Is your teen mature enough to be left home alone?


In the U.S., although there is no law that states at which age parents can leave children alone, if a fire or other accident happens when children are left alone without supervision, the parents can be arrested and charged with reckless endangerment. According to Sharman Stein, New York City Administration for Children's Services' spokesperson, while some 10 year olds can be mature enough to be left at home, there are 14 year olds who haven't yet reached this level. Connecticut's Child Welfare Agency suggests that you wait until your child turns at least 12 if you want to leave him alone, and 15 years old if you want him to babysit his younger siblings.

Regarding teenagers left alone at night, concerns are safety issues from outside sources (strangers attempting to enter the house) and whether your teen will take advantage of your trust and throw a party in the house, invite a boyfriend/girlfriend to sleep over, or otherwise make problems for you. You should realize that you're legally liable for any damage or injury caused by a minor for whom you're responsible. How has your teen handled responsibility in the past? Does he come home when he says he will and generally abides by house rules? Is your daughter the type of teen who is afraid to disagree with her friends and follows along even when they suggest wild ideas?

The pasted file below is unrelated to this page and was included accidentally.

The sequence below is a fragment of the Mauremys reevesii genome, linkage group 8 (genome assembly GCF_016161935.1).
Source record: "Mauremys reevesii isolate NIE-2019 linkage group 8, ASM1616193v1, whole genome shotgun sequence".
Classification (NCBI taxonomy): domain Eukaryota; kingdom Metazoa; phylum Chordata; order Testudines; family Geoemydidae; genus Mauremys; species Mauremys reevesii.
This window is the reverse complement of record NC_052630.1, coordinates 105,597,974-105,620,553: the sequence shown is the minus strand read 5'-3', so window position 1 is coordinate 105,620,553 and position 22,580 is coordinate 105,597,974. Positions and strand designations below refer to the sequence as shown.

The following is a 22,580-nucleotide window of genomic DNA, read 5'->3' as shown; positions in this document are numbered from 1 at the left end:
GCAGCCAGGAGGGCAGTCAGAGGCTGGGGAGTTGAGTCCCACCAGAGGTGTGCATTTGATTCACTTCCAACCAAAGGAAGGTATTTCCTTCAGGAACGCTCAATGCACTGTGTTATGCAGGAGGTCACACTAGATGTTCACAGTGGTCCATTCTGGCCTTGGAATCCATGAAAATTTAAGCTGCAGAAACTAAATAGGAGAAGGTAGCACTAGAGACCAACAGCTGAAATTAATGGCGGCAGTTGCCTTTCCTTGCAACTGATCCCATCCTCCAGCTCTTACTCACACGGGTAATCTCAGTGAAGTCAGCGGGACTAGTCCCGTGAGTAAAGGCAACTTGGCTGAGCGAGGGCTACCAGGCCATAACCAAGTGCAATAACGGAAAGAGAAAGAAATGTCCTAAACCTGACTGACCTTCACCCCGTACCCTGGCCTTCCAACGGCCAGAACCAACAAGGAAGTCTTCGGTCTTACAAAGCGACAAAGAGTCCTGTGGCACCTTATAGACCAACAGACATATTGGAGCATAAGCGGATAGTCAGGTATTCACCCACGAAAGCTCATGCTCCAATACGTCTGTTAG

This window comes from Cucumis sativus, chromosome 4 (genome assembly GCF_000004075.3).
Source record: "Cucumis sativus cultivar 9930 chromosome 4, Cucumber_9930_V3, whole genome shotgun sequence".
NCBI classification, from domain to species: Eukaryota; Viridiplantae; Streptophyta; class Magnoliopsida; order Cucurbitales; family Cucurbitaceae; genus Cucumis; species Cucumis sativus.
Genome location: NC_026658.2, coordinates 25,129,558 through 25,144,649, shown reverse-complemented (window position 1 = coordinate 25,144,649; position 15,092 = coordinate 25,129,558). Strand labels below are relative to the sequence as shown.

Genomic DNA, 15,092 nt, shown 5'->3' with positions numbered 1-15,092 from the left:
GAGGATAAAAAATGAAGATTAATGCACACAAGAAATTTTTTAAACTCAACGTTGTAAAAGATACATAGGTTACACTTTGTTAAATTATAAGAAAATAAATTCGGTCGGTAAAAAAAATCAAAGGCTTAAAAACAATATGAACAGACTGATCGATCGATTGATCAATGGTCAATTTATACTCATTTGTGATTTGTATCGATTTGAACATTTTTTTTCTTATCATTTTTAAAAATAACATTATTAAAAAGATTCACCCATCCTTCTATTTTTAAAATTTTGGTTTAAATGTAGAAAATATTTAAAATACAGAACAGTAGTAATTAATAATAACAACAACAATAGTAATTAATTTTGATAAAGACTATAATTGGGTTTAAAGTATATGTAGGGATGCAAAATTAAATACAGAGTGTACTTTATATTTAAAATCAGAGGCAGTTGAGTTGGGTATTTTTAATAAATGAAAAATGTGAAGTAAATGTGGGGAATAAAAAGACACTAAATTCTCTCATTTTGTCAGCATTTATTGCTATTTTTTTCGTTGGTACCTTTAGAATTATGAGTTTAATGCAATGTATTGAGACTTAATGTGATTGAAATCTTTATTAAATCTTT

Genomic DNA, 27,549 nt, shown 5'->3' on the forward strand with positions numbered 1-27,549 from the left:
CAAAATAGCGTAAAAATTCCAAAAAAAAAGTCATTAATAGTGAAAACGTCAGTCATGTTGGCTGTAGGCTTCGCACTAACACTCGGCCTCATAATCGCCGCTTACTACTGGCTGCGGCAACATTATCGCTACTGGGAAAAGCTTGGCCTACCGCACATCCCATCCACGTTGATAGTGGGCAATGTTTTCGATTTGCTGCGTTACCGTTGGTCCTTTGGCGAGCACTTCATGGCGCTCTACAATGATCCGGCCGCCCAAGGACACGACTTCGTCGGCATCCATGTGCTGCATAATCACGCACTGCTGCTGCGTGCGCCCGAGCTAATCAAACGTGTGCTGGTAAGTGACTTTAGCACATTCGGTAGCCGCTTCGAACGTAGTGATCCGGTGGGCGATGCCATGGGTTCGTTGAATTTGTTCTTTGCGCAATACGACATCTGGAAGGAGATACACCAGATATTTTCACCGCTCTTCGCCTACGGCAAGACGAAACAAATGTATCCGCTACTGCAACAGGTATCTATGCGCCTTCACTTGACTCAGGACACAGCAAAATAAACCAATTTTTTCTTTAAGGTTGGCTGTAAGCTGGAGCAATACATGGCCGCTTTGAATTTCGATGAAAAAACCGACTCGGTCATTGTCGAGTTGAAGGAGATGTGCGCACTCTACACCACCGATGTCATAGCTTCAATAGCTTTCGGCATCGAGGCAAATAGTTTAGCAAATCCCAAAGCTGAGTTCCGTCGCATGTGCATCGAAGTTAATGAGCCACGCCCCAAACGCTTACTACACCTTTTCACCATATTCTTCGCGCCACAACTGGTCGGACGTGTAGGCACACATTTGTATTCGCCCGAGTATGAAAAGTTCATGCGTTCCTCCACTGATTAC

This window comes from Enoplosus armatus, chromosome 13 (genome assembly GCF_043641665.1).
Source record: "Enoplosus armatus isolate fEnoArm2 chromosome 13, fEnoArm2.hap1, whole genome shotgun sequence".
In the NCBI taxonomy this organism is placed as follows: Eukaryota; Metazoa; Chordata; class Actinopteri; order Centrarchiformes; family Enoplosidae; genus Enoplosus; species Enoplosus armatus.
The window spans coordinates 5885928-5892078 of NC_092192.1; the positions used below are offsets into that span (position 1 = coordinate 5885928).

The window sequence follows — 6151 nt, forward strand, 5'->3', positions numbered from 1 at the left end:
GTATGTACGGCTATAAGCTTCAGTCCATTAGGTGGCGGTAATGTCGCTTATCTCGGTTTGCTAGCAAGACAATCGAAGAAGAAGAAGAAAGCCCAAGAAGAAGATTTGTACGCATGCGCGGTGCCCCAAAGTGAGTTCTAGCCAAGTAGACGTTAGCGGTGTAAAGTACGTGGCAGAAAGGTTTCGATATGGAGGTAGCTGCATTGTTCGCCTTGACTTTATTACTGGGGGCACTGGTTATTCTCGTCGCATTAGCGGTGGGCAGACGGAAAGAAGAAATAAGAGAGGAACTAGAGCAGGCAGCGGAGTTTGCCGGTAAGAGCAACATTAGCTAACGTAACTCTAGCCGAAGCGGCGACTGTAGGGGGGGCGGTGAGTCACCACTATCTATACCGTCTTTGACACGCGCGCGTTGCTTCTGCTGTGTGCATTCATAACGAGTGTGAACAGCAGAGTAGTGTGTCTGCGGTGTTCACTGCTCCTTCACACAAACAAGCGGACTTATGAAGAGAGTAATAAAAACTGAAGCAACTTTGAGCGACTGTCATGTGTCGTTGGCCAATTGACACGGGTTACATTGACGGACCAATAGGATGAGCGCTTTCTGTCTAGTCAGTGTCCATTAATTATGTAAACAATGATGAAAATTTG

Police in Berkeley, California, are summoned almost every weekend to close down out-of-control parties consisting of hundreds of teenagers and no adult supervision. These parties often feature alcohol, drugs, fighting and date rape. Although a teen may invite six or seven friends, once the word gets out that the house is parent-free, many uninvited teens show up as well. Unless you can convince a relative to sleep over and keep an eye on your teenager and your house, you may be better off waiting a few years until your teenager grows up before going away for a night or the weekend and leaving the house without supervision.